India needs a dedicated cyber security law: Pavan Duggal

India needs a dedicated cyber security law: Pavan Duggal

India needs a dedicated cyber security law: Pavan Duggal

India is under threat and is totally unprepared to meet the cyber security challenges in the era of rapid digitisation.

Large-scale digitisation and the challenges ahead.

The golden age of cybercrime has also begun with covid-19 and India has suddenly seen the proliferation of the Jamtara model of cyber crimes that has mushroomed into a cottage industry. Unfortunately, there is no legal framework to counter this proliferation. The recent ransomware attack on AIIMS is a classical example of this. 

The initiatives taken by the government to make life easy in terms of payments and other services moving ahead, there are immense amounts of challenges and the biggest of them is cyber security.

Existing Indian laws to curb cyber threats and fraud.

The Indian Information Act 2000, the only act in place today, is not effective at all. The Act was enforced two decades back and it was aimed at enabling e-commerce in the IT sector. It granted legality to electronic format and was not enough to drive the digital India Initiative into the future. Even though the amendments were made in 2008, it was a mistake to make all cybercrimes bailable offenses. 

There is no law to deal with issues pertaining to social media, Artificial Intelligence, blockchain and many other internet-related things. But with appropriate amendments, the law can be made potent!

Are we armed to tackle the emerging threats of the cyber age?

We must acknowledge that every 11 seconds, a company, an organization or an individual is becoming a victim of a ransomware attack, In fact, the AIIMS attack is one of the biggest cyber assaults on India targeted at the Indian health ecosystem.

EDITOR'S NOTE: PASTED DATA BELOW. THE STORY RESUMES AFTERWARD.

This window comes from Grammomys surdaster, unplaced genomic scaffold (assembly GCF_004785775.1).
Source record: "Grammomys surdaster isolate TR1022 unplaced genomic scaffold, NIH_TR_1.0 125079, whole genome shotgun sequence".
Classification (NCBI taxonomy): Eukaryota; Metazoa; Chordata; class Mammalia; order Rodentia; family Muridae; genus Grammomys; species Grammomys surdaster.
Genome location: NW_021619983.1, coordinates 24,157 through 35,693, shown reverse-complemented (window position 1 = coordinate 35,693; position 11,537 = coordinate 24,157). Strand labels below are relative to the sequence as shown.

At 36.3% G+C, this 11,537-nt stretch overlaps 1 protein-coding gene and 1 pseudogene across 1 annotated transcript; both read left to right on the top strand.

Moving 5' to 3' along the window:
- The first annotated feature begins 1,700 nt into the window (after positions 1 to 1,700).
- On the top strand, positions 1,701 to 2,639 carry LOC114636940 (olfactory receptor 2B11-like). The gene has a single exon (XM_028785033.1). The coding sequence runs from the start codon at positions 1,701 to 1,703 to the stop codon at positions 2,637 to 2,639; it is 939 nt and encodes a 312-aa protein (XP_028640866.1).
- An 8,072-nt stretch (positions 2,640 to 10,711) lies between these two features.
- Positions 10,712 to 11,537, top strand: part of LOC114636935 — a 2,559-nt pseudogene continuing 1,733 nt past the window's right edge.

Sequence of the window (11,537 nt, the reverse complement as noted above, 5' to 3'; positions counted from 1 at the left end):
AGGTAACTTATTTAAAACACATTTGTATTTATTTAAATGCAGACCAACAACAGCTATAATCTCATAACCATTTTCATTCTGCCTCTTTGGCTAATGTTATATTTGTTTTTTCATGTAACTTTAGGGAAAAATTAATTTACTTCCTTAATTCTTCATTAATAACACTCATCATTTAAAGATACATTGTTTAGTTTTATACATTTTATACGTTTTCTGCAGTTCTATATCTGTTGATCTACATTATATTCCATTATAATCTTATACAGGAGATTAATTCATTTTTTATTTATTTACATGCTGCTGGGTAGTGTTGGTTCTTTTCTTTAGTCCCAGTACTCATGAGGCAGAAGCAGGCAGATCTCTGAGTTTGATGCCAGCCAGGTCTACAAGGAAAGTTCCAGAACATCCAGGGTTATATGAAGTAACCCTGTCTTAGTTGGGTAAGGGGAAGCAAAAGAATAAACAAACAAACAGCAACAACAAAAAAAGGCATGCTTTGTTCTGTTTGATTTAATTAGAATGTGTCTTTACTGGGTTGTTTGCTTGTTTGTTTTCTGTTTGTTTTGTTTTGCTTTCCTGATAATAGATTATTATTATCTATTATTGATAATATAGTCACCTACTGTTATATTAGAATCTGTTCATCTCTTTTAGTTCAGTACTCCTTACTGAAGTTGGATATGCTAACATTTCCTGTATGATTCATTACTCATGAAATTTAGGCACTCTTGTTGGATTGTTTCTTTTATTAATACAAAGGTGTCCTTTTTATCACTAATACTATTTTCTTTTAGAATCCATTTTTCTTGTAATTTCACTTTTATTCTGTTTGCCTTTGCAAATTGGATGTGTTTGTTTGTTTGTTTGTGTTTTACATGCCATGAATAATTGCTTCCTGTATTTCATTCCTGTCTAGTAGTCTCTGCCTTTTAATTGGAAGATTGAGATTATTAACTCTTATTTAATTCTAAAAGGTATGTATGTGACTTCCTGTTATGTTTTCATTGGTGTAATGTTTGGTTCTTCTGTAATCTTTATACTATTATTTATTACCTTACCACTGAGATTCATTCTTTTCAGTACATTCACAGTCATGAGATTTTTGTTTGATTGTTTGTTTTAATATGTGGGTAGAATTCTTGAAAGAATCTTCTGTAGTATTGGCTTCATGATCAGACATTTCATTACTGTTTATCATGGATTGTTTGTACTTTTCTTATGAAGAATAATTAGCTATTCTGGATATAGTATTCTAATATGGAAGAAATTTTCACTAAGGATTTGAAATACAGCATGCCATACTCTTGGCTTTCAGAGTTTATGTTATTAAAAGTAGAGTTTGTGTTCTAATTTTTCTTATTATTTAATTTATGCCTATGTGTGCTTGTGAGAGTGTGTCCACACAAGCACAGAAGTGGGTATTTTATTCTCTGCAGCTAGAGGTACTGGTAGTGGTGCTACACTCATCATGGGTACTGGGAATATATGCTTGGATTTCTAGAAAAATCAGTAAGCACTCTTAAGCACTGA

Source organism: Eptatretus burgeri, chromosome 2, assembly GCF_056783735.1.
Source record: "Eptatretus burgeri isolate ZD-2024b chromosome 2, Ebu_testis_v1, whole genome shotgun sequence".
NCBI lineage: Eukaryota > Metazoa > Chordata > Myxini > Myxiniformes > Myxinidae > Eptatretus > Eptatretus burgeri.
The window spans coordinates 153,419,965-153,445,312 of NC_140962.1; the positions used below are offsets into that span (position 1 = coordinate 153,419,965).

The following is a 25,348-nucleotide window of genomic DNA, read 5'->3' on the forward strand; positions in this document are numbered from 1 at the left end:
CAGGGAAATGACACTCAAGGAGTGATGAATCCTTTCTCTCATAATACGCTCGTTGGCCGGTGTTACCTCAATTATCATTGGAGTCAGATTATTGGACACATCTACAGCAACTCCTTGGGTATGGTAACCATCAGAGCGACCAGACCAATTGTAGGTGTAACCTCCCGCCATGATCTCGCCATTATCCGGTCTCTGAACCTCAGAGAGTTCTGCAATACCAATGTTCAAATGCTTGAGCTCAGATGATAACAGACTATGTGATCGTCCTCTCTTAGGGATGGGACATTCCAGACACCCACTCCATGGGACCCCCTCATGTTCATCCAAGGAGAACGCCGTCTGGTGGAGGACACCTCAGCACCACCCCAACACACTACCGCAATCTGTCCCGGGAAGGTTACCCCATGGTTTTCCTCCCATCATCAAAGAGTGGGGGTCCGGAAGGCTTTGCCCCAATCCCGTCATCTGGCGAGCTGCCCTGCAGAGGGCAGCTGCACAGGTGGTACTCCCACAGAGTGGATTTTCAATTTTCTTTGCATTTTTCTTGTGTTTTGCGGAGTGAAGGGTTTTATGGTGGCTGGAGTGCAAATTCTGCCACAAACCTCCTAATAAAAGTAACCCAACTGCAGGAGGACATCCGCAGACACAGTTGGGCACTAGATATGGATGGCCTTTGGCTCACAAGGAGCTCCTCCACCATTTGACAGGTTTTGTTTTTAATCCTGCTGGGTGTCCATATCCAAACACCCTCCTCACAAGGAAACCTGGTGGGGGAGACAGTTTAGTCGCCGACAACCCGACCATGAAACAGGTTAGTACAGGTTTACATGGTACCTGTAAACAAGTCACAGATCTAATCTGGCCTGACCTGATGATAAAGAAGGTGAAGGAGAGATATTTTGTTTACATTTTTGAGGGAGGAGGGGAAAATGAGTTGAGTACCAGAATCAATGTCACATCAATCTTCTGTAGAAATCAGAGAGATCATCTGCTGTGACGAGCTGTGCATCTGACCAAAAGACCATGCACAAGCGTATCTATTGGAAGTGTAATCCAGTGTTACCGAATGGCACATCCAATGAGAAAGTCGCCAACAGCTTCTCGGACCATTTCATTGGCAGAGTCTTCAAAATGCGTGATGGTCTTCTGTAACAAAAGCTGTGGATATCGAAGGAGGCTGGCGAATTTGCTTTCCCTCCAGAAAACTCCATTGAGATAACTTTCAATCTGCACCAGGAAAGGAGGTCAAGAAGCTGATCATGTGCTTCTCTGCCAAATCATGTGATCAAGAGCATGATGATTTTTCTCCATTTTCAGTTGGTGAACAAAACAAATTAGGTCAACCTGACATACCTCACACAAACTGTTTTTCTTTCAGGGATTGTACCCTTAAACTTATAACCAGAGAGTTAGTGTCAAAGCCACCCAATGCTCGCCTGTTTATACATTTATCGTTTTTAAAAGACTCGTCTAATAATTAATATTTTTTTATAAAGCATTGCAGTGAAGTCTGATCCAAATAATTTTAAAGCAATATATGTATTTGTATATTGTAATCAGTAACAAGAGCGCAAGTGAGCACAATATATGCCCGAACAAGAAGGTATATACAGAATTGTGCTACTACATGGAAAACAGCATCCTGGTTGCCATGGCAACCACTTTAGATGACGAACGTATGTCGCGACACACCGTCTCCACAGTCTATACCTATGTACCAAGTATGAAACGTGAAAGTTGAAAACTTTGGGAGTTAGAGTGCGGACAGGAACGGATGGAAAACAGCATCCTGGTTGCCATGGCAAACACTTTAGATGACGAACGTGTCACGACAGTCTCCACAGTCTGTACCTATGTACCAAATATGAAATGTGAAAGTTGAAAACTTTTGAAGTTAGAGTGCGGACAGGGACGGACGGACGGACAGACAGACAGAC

We don't have a legal framework yet to deal with ransomware assaults. The IT act is silent on it and India does not have a dedicated law on cybersecurity. 

All networks — from Mumbai grid, Kudankulam Nuclear Power Station, government websites or corporates and even individuals — are under attack. Countries like China, Vietnam, Singapore, and Australia have dedicated laws which are helping them to deal with cyber security challenges.

The Digital Personal Data Protection Bill of 2022.

  • Primarily, it is not dealing with the complex issue of data protection in a holistic manner. 

  • The said legislation has been drafted in a siloed approach. 

  • No Data Protection is complete or possible without appropriately addressing cyber security. 

  • The bill is silent on data security.

  • It's a laid-back process. 

  • It’s coming up with challenges and is in conflict with the mother bill — the Indian IT Act 2000.

  • Indian IT Act 2000, The bill entirely negates the concept of data localisation. If this bill is passed in its current form, it will have a huge detrimental impact not just the cyber sovereignty but also on the security and integrity of India. 

  • Cybercrime, including phishing, identity theft and fraud, has massively increased in the past one year. However, its coverage under the existing laws is neither adequate nor comprehensive.

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